The [Tuesday] Papers
By Steve Rhodes
I don't know what to think about Cash for Clunkers.
Undoubtedly, it's a boost for the economy. And not just for auto dealers, but scrappers and supply chains and everyone else in the stream that will feel the ripples.
At the same time, it's an awful lot of (taxpayer) money.
An investment worth making?
But the psychology of the whole thing is a bit baffling too. If dealers had just offered $4,500 off of qualifying models, would they have been as swamped with buyers as a program offering "free" government money?
Lost in the shuffle, too, is the environmental component: taking polluting clunkers off the streets for less-polluting models.
That's where the notion voiced by critics that we might as well subsidize buying new furniture doesn't hold up.
But what will this do to the used-car market? The clunkers consumers are trading-in are not allowed to be re-sold; they must be destroyed.
Those clunkers, though, are sometimes the only cars some folks can afford.
I've yet to read anything persuading me to a particular point of view on this, and maybe there isn't one. For a relatively simple program, it's relatively complex.
Should the program be extended?
Maybe the Obama administration ought to claim victory and move on.
On the other hand, can the Obama administration craft similar programs for other parts of the economy?
"At last Washington has produced a stimulus idea that actually works - the 'cash for clunkers' program that has auto dealers and thousands of car buyers smiling," Steve Huntley writes. "Also sporting a big grin is economist Irwin Kellner, who's feeling vindicated for the concept he pushed months ago, asserting that the best stimulus is one putting dollars directly into consumers' hands."
Would this program have been as successful if it didn't have such a marketable name?
Cash for Clunkers - C4C - is priceless.
And eminently parodiable.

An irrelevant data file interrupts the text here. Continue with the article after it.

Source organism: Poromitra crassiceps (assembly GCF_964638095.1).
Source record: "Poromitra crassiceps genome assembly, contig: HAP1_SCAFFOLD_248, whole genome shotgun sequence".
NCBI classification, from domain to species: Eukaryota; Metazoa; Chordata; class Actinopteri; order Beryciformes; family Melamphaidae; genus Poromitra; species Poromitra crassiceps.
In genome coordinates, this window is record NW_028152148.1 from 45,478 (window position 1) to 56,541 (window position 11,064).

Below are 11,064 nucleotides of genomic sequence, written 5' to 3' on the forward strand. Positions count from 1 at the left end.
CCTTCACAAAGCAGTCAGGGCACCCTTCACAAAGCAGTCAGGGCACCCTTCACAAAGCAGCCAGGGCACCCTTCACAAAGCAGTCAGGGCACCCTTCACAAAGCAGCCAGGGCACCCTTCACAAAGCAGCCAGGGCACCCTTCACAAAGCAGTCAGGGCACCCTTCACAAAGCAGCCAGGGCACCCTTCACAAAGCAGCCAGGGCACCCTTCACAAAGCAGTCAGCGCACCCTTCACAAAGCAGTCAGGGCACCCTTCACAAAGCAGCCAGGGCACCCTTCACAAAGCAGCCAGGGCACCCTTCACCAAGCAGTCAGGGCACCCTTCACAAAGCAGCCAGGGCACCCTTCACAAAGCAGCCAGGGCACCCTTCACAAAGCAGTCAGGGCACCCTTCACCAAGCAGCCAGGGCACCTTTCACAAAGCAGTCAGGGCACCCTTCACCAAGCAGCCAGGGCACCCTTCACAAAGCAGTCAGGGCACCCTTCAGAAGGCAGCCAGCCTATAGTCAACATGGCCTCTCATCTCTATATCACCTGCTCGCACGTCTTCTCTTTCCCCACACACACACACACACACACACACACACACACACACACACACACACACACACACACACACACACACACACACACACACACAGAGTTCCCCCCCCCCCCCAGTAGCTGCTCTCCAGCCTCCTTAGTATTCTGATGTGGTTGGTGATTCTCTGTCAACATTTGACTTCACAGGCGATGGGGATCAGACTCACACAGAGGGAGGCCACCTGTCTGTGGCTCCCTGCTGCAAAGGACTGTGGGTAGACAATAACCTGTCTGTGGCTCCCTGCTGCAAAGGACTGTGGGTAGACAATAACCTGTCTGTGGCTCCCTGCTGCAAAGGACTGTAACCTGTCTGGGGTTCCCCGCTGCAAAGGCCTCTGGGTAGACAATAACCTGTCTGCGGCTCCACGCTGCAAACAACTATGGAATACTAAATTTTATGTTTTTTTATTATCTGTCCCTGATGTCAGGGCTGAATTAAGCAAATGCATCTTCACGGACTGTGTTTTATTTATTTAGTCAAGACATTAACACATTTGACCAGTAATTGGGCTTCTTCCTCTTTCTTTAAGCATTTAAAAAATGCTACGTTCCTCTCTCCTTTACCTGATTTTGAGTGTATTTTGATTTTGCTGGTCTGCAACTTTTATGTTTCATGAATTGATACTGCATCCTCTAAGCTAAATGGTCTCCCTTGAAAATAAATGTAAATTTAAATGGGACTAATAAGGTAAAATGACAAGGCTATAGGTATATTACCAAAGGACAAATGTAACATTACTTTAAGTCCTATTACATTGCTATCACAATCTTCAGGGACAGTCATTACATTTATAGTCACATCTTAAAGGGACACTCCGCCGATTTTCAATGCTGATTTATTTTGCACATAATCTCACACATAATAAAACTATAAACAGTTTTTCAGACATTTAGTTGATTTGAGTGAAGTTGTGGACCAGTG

Remember to make clear whether you intend comments for publication - and whether your full, real name can be included. (If not, please say why.)
I remember reading earlier this year that the idea actually came from Germany and was so successful it had to be extended.
WSJ has a great article on how chemical distributors are reaping a huge windfall due to the death ingredient needed to kill the engines.
Who'd have thought?
2. From Mark Loehrke:
Imagine how much more compelling that old Victory Auto Wreckers commercial would have been if the guy whose door fell off was getting a cool $4,500 from the tow truck driver instead of what appeared to be maybe $70.
3. From Pelham:
Cash for Clunkers is most excellent, and can also be applied to the $23.7 trillion bank bailout (that astounding figure, by the way, is reported by the Treasury's own official watchdog). And, probably, it will be applicable to whatever ramshackle frankenstein health-care "reform" the Democrats manage to extrude from Congress. I say this because we have a clunker system that will probably be preserved and extended (according to the latest emanations from DC) with cash from mid-range taxpayers, who are already paying way more for health insurance/care than their counterparts in any other industrialized country.